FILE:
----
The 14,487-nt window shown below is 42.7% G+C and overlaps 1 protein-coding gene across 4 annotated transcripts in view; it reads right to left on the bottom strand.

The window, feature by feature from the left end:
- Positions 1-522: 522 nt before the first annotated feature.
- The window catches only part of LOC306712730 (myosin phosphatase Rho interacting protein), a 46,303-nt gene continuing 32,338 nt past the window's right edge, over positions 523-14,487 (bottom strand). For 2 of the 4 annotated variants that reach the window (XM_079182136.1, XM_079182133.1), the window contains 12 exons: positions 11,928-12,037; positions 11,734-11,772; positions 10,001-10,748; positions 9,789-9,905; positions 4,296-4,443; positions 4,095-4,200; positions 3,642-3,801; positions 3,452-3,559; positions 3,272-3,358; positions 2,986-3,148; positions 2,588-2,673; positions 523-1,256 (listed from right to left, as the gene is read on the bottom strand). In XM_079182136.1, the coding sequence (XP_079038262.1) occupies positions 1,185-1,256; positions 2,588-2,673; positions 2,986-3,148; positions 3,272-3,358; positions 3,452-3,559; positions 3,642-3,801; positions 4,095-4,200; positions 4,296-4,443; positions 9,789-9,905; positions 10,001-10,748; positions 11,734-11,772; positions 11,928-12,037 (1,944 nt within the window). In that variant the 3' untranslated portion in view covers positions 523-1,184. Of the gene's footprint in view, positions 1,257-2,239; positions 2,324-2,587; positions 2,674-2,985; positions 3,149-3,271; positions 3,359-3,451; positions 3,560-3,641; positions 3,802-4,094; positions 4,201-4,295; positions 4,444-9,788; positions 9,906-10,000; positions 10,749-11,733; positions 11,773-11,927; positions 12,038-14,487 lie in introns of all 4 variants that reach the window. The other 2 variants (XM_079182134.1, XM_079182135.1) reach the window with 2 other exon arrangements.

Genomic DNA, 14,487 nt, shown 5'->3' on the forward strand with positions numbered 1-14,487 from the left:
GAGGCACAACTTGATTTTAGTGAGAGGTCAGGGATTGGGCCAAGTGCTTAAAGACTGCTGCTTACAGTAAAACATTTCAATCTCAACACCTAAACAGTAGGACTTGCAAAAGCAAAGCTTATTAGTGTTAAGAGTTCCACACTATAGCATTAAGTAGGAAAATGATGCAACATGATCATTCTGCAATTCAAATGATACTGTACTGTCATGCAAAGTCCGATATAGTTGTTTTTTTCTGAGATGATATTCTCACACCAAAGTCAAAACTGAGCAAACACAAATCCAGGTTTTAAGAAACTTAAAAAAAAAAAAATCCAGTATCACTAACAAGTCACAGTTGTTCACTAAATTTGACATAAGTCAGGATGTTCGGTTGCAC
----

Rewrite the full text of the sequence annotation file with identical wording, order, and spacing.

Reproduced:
The 14,487-nt window shown below is 42.7% G+C and overlaps 1 protein-coding gene across 4 annotated transcripts in view; it reads right to left on the bottom strand.

The window, feature by feature from the left end:
- Positions 1-522: 522 nt before the first annotated feature.
- The window catches only part of LOC306712730 (myosin phosphatase Rho interacting protein), a 46,303-nt gene continuing 32,338 nt past the window's right edge, over positions 523-14,487 (bottom strand). For 2 of the 4 annotated variants that reach the window (XM_079182136.1, XM_079182133.1), the window contains 12 exons: positions 11,928-12,037; positions 11,734-11,772; positions 10,001-10,748; positions 9,789-9,905; positions 4,296-4,443; positions 4,095-4,200; positions 3,642-3,801; positions 3,452-3,559; positions 3,272-3,358; positions 2,986-3,148; positions 2,588-2,673; positions 523-1,256 (listed from right to left, as the gene is read on the bottom strand). In XM_079182136.1, the coding sequence (XP_079038262.1) occupies positions 1,185-1,256; positions 2,588-2,673; positions 2,986-3,148; positions 3,272-3,358; positions 3,452-3,559; positions 3,642-3,801; positions 4,095-4,200; positions 4,296-4,443; positions 9,789-9,905; positions 10,001-10,748; positions 11,734-11,772; positions 11,928-12,037 (1,944 nt within the window). In that variant the 3' untranslated portion in view covers positions 523-1,184. Of the gene's footprint in view, positions 1,257-2,239; positions 2,324-2,587; positions 2,674-2,985; positions 3,149-3,271; positions 3,359-3,451; positions 3,560-3,641; positions 3,802-4,094; positions 4,201-4,295; positions 4,444-9,788; positions 9,906-10,000; positions 10,749-11,733; positions 11,773-11,927; positions 12,038-14,487 lie in introns of all 4 variants that reach the window. The other 2 variants (XM_079182134.1, XM_079182135.1) reach the window with 2 other exon arrangements.

Genomic DNA, 14,487 nt, shown 5'->3' on the forward strand with positions numbered 1-14,487 from the left:
GAGGCACAACTTGATTTTAGTGAGAGGTCAGGGATTGGGCCAAGTGCTTAAAGACTGCTGCTTACAGTAAAACATTTCAATCTCAACACCTAAACAGTAGGACTTGCAAAAGCAAAGCTTATTAGTGTTAAGAGTTCCACACTATAGCATTAAGTAGGAAAATGATGCAACATGATCATTCTGCAATTCAAATGATACTGTACTGTCATGCAAAGTCCGATATAGTTGTTTTTTTCTGAGATGATATTCTCACACCAAAGTCAAAACTGAGCAAACACAAATCCAGGTTTTAAGAAACTTAAAAAAAAAAAAATCCAGTATCACTAACAAGTCACAGTTGTTCACTAAATTTGACATAAGTCAGGATGTTCGGTTGCAC